10. File a complaint with the Federal Trade Commission (FTC).

Whether you’re a victim of a tech support scam or not, make a point of educating yourself about these tricks and how to avoid them.

How? Subscribe to Scambusters, of course. But also check out this guide on tech support scams from the FTC.

FREQUENTLY ASKED TECH SUPPORT SCAM QUESTIONS

WHAT IS THE MICROSOFT TECH SUPPORT NUMBER?

Currently, it is 1 (800) 642-7676. You can find it any time by going to https://www.google.com/search?q=microsoft+tech+support+number – the correct, verified number will be shown at the top of that page.

However, you are more likely to get the support you want by going through Microsoft’s Get Help app.

More Scam Reports:  The 5 Most Common Types of Airport Scams and How to Avoid Them

DOES MICROSOFT HAVE TECH SUPPORT?

Microsoft tech support is generally not available for free. The best way to get paid tech support assistance on Microsoft products is to go to Microsoft’s Get Help app.

HOW DO I KNOW WHETHER A NUMBER I SEE IS A FAKE MICROSOFT TECH SUPPORT NUMBER?

One of the favorite scam techniques is for tech support scammers to give you fake phone numbers they claim are a correct Microsoft tech support number. Don’t fall for that scam. See above for the best way to find the correct Microsoft tech support number.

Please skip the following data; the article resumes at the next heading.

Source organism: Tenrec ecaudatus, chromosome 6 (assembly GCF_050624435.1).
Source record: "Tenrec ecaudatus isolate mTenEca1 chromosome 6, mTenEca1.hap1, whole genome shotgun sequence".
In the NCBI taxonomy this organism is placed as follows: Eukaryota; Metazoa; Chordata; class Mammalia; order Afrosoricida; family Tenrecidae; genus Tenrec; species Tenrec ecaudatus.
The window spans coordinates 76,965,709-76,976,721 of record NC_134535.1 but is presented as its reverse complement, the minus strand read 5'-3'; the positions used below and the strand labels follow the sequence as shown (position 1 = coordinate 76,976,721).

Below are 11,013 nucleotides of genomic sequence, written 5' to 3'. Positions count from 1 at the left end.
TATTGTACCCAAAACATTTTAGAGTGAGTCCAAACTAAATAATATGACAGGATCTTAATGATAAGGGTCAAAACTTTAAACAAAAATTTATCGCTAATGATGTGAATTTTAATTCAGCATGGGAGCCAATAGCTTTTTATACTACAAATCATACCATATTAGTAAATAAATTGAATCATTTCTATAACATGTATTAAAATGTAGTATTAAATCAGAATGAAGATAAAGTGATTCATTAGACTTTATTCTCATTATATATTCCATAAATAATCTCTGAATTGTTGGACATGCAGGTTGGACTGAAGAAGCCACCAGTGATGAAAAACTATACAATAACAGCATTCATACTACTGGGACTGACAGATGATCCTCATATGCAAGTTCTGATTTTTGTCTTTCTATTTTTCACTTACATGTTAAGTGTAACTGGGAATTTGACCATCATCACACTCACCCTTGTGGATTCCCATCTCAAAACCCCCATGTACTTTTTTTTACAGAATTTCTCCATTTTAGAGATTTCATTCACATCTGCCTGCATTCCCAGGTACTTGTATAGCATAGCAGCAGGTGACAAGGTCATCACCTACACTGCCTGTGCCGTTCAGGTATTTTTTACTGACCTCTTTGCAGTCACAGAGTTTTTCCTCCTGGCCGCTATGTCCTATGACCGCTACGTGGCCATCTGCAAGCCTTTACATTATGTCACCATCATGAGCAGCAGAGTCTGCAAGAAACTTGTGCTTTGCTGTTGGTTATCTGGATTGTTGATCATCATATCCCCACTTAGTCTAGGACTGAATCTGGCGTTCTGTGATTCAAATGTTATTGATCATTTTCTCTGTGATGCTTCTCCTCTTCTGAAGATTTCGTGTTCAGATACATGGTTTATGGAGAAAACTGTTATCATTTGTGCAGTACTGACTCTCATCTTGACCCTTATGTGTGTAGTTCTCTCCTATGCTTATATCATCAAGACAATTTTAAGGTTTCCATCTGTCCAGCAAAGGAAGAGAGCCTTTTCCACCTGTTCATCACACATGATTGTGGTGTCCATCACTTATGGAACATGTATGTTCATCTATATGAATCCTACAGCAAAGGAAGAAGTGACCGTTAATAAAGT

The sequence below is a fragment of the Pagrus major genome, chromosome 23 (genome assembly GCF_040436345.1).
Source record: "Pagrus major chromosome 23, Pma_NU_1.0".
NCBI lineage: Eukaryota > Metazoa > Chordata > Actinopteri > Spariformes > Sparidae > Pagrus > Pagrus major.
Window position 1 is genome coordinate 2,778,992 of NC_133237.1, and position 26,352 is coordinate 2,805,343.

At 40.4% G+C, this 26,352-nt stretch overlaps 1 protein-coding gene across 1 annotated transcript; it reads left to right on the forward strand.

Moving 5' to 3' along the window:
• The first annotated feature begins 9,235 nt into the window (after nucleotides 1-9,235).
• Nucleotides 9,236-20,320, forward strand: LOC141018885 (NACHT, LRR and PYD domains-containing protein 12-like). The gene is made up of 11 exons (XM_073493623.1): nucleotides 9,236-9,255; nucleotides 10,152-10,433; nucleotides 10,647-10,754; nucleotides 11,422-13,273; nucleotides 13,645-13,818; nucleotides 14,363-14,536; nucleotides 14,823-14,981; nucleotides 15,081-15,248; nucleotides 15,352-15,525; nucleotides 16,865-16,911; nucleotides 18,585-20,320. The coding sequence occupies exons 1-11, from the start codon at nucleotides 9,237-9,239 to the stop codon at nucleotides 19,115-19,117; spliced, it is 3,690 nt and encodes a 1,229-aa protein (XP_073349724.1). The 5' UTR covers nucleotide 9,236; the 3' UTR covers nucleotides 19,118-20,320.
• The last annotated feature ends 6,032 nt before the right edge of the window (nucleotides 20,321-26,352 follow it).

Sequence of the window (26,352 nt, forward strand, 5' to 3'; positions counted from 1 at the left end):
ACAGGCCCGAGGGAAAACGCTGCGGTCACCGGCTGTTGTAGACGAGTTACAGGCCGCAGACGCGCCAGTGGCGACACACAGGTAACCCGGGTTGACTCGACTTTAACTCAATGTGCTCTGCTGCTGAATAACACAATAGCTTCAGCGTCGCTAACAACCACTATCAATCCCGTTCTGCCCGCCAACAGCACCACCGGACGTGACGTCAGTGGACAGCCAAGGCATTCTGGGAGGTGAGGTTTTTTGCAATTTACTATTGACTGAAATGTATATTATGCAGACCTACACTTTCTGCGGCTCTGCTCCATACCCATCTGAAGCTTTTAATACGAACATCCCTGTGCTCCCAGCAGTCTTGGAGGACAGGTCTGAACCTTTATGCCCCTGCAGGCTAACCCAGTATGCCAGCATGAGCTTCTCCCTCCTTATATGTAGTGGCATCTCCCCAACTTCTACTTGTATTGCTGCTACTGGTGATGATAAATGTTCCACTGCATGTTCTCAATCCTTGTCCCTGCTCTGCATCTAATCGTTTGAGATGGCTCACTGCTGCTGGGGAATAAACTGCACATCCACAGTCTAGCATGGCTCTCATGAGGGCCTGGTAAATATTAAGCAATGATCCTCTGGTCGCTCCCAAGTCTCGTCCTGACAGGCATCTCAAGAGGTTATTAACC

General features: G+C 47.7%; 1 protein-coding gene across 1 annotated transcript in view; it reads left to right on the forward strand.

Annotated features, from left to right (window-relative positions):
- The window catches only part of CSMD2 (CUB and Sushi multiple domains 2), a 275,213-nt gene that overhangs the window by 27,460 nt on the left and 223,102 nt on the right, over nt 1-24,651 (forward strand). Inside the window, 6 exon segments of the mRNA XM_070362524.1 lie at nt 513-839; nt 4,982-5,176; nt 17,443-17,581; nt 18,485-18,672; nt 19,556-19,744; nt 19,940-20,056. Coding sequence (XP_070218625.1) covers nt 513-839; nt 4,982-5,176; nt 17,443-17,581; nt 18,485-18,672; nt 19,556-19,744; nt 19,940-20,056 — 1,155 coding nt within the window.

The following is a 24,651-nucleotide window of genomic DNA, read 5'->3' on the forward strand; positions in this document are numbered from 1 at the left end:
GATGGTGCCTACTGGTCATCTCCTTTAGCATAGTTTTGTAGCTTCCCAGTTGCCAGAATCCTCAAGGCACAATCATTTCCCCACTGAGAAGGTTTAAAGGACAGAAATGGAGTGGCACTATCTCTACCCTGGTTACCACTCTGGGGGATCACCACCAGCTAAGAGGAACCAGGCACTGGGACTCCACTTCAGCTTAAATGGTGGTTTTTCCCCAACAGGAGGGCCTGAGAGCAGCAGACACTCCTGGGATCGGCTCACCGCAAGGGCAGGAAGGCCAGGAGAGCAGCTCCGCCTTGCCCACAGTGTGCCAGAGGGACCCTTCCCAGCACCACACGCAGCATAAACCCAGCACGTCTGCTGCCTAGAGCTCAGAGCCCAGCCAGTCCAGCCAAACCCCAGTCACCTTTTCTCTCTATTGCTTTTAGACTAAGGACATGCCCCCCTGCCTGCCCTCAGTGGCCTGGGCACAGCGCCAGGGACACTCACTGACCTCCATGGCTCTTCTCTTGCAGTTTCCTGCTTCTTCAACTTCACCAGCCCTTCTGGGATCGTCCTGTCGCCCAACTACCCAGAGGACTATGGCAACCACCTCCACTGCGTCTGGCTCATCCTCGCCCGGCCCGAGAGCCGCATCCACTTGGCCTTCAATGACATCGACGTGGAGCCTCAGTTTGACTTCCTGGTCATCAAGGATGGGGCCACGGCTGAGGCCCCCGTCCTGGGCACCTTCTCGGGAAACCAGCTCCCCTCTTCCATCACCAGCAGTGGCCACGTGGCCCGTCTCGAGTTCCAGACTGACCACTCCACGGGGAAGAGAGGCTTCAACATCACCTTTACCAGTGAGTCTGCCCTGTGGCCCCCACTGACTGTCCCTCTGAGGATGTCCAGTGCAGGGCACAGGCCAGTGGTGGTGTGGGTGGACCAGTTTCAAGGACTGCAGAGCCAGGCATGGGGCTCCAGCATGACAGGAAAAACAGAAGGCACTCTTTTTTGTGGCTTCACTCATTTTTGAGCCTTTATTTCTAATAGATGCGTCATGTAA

HOW DO I STOP SOMEONE FROM ACCESSING MY COMPUTER REMOTELY?

Once you’ve given a tech support scammer access to your computer, they can access your computer over and over again, scanning it for passwords, bank accounts and lots of other sensitive data.

Click here to access a step-by-step plan to remove scammers ability to access your computer remotely.

IS THERE ANYONE YOU RECOMMEND TO HELP ME CLEAN VIRUSES AND OTHER PROBLEMS OFF MY PC WHO’S NOT A TECH SUPPORT SCAMMER?

We recommend (and have used them for years, ATT Tech Support 360, a service that we trust to access our computers remotely, fix our issues and help keep us safe from tech support scams.) They’ve bailed us our many times, cleaning off viruses, fixing other issues like computer driver issues and other computer problems. They’re inexpensive, reliable, and offer other plans like remote computer backups.

ALERT OF THE WEEK

Look out for this nasty variation of the IRS unpaid tax scam, which is now in full swing.

If you receive what is obviously a scam call (the IRS doesn’t actually phone people to tell them they owe taxes) and hang up, the phone may ring again.

This time, the caller claims to be from the police (complete with spoofed caller ID that seems to confirm it) and demands to know why you hung up.

This is followed by a warning that you must pay immediately. But here’s what you do: Hang up again!

Time to conclude for today — have a great week!

Advertisement

Leave a Reply

Your email address will not be published.